The saint, then, is the embodiment of the cardinal virtues and a performer of miracles. Because there are so many Christian saints (many of whom bear similar names), they are traditionally depicted with a specific attribute, which helps us identify them and tells us something about their life and death or about the deeds or miracles they performed. Not all saints are alike: Some were martyrs who sacrificed body and soul to sustain their faith and stood firm against pagan kings and rulers in the early days of Christianity. This self-sacrifice earned many of them their sainthood, like St. Bartholomew, the Apostle who was flayed alive for spreading the Gospel in faraway Armenia, and St. Sebastian, the young centurion who was tied to a tree and pierced by arrows for spurning the Roman emperor’s sexual advances. Other saints belong to the realm of the vita contemplativa and died a relatively peaceful death, like St. Jerome, who led an ascetic life in the desert and translated the Bible from Greek to Latin (Vulgate), and St. Anthony Abbot, the hermit and scholar. Some of the saints were Christ’s companions during his life and calvary, like St. Peter, often identified by his set of heavy keys (opening the kingdom of heaven), or St. Matthew the Apostle and Evangelist, who holds his Gospel. They witnessed Christ’s miracles, heard his sermons, and were present when he was caught, tried, and crucified. Some saints, like the sinner-turned- penitent Mary Magdalene or Christ’s cousin, St. John the Baptist, knew Christ intimately during his lifetime; others, like St. Rosa of Lima, who lived in the sixteenth-seventeenth century and was the first South American to be canonized, experienced his presence only through mystical events and heavenly intervention.
There were also warrior saints, like St. George, who slew the legendary dragon in Lod, or St. Lambert of Maestricht, who was known as the Warrior Bishop. Despite the many differences between them, however, all the saints formed a physical link between God and mortal believer, conveying prayers and requests from the poor and the sick who sought divine intervention at the gates of heaven, sometimes using their own body and mind as a vehicle of belief.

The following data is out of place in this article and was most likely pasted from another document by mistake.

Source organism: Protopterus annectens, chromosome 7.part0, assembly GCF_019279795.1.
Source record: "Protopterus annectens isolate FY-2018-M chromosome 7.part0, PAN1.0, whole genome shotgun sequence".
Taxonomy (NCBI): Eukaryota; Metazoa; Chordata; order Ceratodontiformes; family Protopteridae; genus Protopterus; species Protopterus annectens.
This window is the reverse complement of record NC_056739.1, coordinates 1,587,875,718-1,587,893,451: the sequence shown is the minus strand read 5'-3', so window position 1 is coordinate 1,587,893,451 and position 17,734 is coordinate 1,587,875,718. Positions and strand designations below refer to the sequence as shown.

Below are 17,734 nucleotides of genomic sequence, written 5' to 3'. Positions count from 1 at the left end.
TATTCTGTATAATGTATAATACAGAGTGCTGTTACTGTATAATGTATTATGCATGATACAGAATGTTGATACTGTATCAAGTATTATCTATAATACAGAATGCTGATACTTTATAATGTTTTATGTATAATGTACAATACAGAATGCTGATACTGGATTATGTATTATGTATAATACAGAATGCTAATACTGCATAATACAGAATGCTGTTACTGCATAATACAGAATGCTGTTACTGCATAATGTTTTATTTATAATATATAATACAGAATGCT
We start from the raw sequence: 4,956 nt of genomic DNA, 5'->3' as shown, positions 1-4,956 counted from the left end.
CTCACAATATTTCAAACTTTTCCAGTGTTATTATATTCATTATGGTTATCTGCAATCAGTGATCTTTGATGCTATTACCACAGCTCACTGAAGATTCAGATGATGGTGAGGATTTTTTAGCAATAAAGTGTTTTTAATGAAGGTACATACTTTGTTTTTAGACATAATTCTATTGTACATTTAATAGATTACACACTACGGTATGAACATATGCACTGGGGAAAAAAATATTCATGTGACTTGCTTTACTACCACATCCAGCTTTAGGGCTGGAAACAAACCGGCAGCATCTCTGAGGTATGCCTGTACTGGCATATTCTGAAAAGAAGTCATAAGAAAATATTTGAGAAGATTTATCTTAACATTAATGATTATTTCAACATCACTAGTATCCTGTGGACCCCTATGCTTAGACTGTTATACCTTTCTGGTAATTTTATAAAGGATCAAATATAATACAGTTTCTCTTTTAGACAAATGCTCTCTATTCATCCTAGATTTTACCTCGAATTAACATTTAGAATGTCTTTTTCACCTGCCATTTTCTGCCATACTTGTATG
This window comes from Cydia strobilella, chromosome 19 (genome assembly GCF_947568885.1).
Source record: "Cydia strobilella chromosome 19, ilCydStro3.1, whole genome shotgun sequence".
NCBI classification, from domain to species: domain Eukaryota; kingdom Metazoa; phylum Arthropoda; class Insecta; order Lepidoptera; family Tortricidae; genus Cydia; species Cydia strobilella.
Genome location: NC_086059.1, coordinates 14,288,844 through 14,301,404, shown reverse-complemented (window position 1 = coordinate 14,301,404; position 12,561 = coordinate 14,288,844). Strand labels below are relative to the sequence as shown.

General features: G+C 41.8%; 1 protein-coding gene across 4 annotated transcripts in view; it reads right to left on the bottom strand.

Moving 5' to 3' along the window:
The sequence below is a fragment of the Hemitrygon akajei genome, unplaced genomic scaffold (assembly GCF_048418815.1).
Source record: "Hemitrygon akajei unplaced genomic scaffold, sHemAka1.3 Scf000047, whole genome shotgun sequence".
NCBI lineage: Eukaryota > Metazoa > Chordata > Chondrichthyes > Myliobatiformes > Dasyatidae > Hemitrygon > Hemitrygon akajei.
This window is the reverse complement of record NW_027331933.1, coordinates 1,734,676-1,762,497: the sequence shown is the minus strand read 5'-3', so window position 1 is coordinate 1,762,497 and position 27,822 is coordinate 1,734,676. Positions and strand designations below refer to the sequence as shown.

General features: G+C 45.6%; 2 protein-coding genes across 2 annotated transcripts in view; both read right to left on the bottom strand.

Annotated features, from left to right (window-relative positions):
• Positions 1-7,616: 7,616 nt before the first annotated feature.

The Holy Family are the central theme of many works on paper, with Christ appearing as a baby (in his mother’s lap, holding flowers, having a bath), and as a preacher and tormented adult. The Holy Family are depicted on their return from Egypt after King Herod’s death, and a Maesta scene shows the Madonna enthroned, surrounded by saints and cradling the infant Christ.
When saints were represented in European Christian art, the works in which they appeared contained not only obvious aesthetic value but, more importantly, a lesson in piety and courage aimed at the devout public. Some saints, like Mary Magdalene – sometimes depicted as a beautiful and enticing young woman and at other times as a tearful recluse – changed their characters and attributes as centuries went by; others, like the gentle giant St. Christopher, eventually lost their sainthood due to periodical proceedings of the Catholic church.
Some of the larger paintings were made for the use of parish churches or city basilicas, where they became part of the weekly sermon or were used as a visual device assisting in the education of the congregation through stories of individual heroism and devotion. The smaller panels were meant to be used in the practice of “devotio moderna,” which allowed believers to have the image of their favorite patron-saint in the privacy of their home and enabled the sick and elderly to pray to a beloved image when they could not reach the church. They would light candles, arrange flowers, and pray for help and guidance, health and prosperity.
In recent years the European Art department has been enriched with new acquisitions of paintings with Christian themes, some of which are presented here for the first time to the Israeli public. A rare scene by Raphael’s disciple Benvenuto Tisi (Il Garofalo) shows the Holy Family bathing the Christ Child; the head of the Apostle Matthew is powerfully portrayed by the controversial Roman Baroque painter Salvator Rosa ; and the latest addition to the collection, a masterpiece by the forefather of Spanish Baroque, Jusepe de Ribera, presents the martyrdom of St. Bartholomew, borrowing its central theme from Ovid’s classic tale of the flaying of the flute-playing satyr Marsyas by the jealous god Apollo. In addition to these paintings, an important medieval sculpture from the bequest of Jacques Lipchitz representing a smiling Madonna and a huge canvas by contemporary artist Annette Lemieux complete our overview of this truly fascinating subject.